We assessed the effectiveness and safety of laparoscopic pyelolithotomy and percutaneous nephrolithotomy as surgical management for solitary renal pelvic calculi larger than 2 cm.Materials and Methods:
We searched PubMed®, EMBASE®, The Cochrane Library and the Web of KnowledgeSM databases up to November 9, 2012 for relevant published studies. After data extraction and quality assessment, meta-analysis was performed using RevMan 5.1.Results:
We identified 7 trials in a total of 176 and 187 patients treated with laparoscopic pyelolithotomy and percutaneous nephrolithotomy, respectively. Operative time and hospital stay were 50.62 minutes and 0.66 days shorter in the nephrolithotomy group (p <0.0001 and 0.04, respectively). Patients in the laparoscopic group benefited from a lesser decrease in hemoglobin (OR −1.00, 95% CI –1.77–−0.23), less postoperative fever (OR 0.24, 95% CI 0.08–0.72), a lower incidence of bleeding (OR 0.29, 95% CI 0.10–0.85) and a higher stone-free rate (OR 4.85, 95% CI 1.59–14.82). Sensitivity analysis indicated that all results were stable except the stone-free rate showed no statistically significant difference between the 2 groups (OR 0.33, 95% CI 0.09–1.17). No publication bias was detected.Conclusions:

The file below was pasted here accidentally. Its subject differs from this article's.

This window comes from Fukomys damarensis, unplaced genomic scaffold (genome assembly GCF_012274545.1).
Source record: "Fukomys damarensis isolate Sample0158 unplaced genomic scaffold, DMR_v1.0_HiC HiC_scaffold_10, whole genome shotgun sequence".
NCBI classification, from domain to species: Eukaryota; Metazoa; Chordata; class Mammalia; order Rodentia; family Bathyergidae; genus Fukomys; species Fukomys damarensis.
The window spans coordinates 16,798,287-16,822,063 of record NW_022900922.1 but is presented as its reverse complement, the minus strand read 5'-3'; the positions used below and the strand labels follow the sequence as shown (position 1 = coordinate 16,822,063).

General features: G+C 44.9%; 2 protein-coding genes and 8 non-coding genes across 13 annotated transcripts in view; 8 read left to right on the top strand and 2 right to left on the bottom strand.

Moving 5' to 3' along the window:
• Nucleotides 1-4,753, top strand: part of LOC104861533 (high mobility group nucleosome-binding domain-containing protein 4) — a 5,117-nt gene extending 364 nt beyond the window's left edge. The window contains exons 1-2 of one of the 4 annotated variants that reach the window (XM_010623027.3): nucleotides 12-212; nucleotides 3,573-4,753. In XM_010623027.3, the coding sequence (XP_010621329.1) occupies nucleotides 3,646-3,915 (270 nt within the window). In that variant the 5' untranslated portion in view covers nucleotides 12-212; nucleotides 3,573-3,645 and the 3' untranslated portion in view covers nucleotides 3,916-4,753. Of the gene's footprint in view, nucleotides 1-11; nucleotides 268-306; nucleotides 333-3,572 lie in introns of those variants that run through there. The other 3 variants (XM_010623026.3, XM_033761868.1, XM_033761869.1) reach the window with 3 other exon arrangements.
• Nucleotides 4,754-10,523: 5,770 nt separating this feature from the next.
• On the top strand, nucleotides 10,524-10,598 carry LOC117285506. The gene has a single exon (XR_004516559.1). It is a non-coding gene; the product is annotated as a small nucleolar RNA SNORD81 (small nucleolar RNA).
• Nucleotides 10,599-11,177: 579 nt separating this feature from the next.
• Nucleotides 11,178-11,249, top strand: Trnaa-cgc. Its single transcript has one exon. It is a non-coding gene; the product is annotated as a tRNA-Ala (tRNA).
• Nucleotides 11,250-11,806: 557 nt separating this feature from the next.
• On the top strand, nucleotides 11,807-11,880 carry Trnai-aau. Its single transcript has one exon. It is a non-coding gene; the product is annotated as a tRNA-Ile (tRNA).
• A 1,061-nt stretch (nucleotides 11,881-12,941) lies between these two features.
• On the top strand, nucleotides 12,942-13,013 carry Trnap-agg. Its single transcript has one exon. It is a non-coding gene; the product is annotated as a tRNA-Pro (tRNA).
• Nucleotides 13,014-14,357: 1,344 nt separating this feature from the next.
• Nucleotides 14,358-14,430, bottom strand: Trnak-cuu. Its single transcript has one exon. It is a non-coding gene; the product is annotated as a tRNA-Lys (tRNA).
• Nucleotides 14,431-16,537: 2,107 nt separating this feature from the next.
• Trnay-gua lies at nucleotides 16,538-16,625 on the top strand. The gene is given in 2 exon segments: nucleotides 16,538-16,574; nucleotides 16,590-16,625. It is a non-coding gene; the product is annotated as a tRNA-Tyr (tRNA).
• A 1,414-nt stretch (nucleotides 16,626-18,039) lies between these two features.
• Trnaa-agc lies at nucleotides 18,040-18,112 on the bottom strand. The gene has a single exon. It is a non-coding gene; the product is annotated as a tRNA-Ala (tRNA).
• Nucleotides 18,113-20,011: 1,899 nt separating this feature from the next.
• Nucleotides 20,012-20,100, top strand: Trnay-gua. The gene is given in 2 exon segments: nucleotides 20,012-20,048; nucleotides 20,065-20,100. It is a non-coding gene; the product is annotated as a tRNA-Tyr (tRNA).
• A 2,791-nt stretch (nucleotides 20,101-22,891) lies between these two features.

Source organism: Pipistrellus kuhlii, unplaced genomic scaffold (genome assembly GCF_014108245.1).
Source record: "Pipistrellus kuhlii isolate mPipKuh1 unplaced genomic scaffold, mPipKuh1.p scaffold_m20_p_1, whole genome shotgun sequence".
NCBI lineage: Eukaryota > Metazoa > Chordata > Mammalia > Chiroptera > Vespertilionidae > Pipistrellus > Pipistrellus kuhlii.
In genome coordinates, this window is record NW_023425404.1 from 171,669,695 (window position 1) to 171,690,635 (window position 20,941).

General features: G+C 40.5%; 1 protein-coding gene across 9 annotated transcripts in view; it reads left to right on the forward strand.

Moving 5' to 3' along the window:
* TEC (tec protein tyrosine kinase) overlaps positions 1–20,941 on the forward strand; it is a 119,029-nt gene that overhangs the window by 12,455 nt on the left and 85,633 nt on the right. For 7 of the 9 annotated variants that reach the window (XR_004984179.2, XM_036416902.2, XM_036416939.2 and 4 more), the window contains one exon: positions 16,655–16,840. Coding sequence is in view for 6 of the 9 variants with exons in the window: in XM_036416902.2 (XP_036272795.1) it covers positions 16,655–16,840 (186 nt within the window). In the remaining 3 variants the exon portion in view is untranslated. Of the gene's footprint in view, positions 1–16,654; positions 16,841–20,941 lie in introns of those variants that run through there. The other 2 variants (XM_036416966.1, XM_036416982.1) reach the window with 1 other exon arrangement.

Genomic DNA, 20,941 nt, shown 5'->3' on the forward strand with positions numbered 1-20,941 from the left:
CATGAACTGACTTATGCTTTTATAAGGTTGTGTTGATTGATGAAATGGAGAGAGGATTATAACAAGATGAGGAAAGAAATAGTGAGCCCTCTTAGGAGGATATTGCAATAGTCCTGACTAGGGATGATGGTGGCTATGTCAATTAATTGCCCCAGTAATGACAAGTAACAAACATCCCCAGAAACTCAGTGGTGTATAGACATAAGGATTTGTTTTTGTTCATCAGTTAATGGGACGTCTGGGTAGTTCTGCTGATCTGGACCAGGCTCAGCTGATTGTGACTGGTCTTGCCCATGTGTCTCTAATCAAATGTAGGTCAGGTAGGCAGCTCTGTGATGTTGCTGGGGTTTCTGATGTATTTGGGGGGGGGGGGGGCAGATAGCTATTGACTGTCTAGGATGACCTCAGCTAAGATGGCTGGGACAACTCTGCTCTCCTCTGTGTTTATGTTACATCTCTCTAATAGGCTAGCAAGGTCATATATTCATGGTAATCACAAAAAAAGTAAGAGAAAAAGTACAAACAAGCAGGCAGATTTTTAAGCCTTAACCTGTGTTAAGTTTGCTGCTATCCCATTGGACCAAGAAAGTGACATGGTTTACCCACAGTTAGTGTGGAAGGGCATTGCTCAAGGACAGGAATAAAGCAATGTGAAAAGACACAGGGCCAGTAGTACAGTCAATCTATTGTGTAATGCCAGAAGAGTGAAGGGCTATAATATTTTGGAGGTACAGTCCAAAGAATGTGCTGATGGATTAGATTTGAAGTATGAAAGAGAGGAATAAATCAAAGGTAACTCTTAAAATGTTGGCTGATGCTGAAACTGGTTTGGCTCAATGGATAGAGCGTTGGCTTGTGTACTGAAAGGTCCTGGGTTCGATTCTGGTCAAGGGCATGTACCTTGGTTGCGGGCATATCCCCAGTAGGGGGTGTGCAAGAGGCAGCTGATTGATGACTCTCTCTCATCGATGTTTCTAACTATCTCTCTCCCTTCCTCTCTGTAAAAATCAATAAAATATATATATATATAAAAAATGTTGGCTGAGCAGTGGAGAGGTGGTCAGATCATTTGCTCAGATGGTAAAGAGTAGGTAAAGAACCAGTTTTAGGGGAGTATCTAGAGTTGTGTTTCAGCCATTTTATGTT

Current evidence suggests that laparoscopic pyelolithotomy and percutaneous nephrolithotomy are effective and safe for large renal pelvic calculi but laparoscopic pyelolithotomy seems to be more advantageous. However, given the inherent limitations of the included studies, results must be further confirmed in high quality randomized, controlled trials.